A technological transformation contributes to the conservation of the ocean.

Replacing hooks and better turtle handling

Of the different approaches to mitigate the by-catch impact of long-line fishing, the replacement of the traditional J hooks by "circle" hooks along with better handling of marine turtles is the most promising.

Replacing J hooks by "circle" hooks can reduce actual by-catch rates by up to 90% and in some cases such as tuna fisheries, "circle" hooks can even increase target catch rates. "Circle" hooks catch animals most frequently around the mouth, avoiding fatal injuries to fish and turtle.

It is also necessary to work with fishermen, convincing them to become more proactive in activities concerning turtle conservation. This can be achieved by showing them proper de-hooking techniques, onboard turtle treatment and recovering techniques, to be applied before releasing the turtles back to the sea.

Working with the fishing industry - Earning their trust

 / ©: Carlos Miguel Imbach
Fishing boat, Puntarenas, Costa Rica.
© Carlos Miguel Imbach
Marine turtle by-catch mitigation in long-line fisheries is being accomplished through a collaborative project with the fishing industry and artisanal fishermen in the Eastern Pacific Ocean.

Fishermen are trained in the correct use of "circle" hooks, meant to substitute J hooks, and on best fishing practices to correctly recover and release unharmed hooked turtles. Proper manipulation and motivation of fishermen is key to increase the benefits already provided by circle hooks as means to mitigate by-catch.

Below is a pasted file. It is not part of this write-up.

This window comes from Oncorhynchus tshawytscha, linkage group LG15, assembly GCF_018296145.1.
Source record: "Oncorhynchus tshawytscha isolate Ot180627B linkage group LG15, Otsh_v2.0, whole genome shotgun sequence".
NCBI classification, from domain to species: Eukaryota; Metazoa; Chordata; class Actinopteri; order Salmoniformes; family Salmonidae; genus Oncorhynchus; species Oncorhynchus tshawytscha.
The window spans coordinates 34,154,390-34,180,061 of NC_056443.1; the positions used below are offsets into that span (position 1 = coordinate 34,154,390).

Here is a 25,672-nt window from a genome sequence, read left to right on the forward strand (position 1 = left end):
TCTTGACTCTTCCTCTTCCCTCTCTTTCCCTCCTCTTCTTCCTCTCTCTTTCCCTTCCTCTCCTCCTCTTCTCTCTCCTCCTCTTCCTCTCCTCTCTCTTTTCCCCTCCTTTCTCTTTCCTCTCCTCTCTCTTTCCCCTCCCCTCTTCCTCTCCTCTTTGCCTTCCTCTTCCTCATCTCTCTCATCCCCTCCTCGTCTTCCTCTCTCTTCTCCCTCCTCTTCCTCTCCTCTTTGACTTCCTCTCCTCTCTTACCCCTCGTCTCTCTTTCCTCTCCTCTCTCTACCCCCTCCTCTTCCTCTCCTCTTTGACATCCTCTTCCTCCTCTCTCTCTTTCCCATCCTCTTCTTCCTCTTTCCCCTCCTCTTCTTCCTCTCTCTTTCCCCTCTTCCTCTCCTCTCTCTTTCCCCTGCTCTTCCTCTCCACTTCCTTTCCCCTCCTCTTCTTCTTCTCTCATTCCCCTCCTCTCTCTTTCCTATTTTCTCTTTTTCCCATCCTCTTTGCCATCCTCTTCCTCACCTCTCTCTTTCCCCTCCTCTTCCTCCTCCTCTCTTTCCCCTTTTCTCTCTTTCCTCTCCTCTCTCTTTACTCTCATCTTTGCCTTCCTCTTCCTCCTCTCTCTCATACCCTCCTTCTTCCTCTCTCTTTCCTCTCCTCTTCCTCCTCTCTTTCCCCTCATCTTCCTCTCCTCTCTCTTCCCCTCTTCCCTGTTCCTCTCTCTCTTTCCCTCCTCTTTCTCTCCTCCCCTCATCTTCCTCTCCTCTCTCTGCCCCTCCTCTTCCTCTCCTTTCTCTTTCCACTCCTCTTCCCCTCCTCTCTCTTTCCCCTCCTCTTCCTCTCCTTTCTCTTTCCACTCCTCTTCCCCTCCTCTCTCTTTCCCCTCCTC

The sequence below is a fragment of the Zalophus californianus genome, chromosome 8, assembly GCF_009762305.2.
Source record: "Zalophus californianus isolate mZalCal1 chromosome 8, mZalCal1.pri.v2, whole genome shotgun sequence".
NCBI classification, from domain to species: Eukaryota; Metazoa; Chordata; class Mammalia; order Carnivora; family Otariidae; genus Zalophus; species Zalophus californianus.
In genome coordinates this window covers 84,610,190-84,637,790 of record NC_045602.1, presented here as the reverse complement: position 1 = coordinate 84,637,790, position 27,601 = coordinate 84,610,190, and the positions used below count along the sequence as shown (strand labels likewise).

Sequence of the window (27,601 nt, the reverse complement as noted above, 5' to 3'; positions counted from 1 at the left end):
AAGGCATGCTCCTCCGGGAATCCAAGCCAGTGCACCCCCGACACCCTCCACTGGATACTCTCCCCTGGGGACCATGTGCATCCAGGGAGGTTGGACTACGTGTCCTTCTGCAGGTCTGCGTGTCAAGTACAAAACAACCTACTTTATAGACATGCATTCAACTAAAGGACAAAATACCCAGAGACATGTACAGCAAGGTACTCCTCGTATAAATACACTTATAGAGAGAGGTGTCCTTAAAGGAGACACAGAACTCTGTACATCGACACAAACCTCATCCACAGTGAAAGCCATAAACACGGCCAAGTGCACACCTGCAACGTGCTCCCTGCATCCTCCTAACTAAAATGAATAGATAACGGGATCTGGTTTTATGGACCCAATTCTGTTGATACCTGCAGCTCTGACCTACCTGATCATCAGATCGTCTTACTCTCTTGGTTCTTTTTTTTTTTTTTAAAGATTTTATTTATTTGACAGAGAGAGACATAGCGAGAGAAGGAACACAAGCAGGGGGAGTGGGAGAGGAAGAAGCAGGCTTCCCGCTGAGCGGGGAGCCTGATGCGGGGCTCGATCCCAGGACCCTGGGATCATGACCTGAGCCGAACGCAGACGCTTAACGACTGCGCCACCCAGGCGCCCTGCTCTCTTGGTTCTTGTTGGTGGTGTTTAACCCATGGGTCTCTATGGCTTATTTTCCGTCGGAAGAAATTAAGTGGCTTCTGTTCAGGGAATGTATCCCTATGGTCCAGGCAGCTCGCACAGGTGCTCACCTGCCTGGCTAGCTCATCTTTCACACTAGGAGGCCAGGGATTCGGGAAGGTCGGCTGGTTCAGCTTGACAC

The model shows real life evidence of the benefits of the gear substitution , and consists in educating and training fishermen in by-catch mitigation techniques, and the performance of voluntary fishing experiments, with onboard observers, to test "circle" hooks against J hooks.

This model seems to fit perfectly fishermen’s cultural and social process of adopting new fishing practices and it is backed up by recognition and trust from fishers.

Onboard Observers program - Data Collection

 / ©: Alvaro Segura
Observers also release hooked and entangled turtles and train fishermen in better fishing practices.
© Alvaro Segura
Onboard observers are recruited by the program mainly in fishing ports and receive training in species identification, turtle manipulation techniques, data sheets filling, and responsibilities onboard. They collect important information from the fishing trip, including fishing gear structure, sets, fish catch and turtle by-catch. Data is later reviewed and entered into a regional database for later statistical analysis. Observers also release hooked and entangled turtles, and train fishermen in better fishing practices.

Ultimately, the observer program is the platform to tackle issues of governance and fisheries management with the direct involvement of the fishermen. More than one hundred observers are currently working in the program and have contributed with 1,200 fishing trips since 2004.

Testing of circle hooks

 / ©: Laura Sequeira
The testing of circle hooks is fundamental to develop statistical evidence on their effect.
© Laura Sequeira
Fishing vessels in each country are testing different types and sizes of "circle" hooks depending on the fishery characteristics, following an experimental design that should provide statistical evidence on the effect of the hooks with regards to sea turtle hooking rates, target catch rates and location of hooking. Up to now more than 1,000,000 circle hooks have been used and tested by long-line fishing vessels at sea.
  •  / ©: WWF
  •  / ©: WWF

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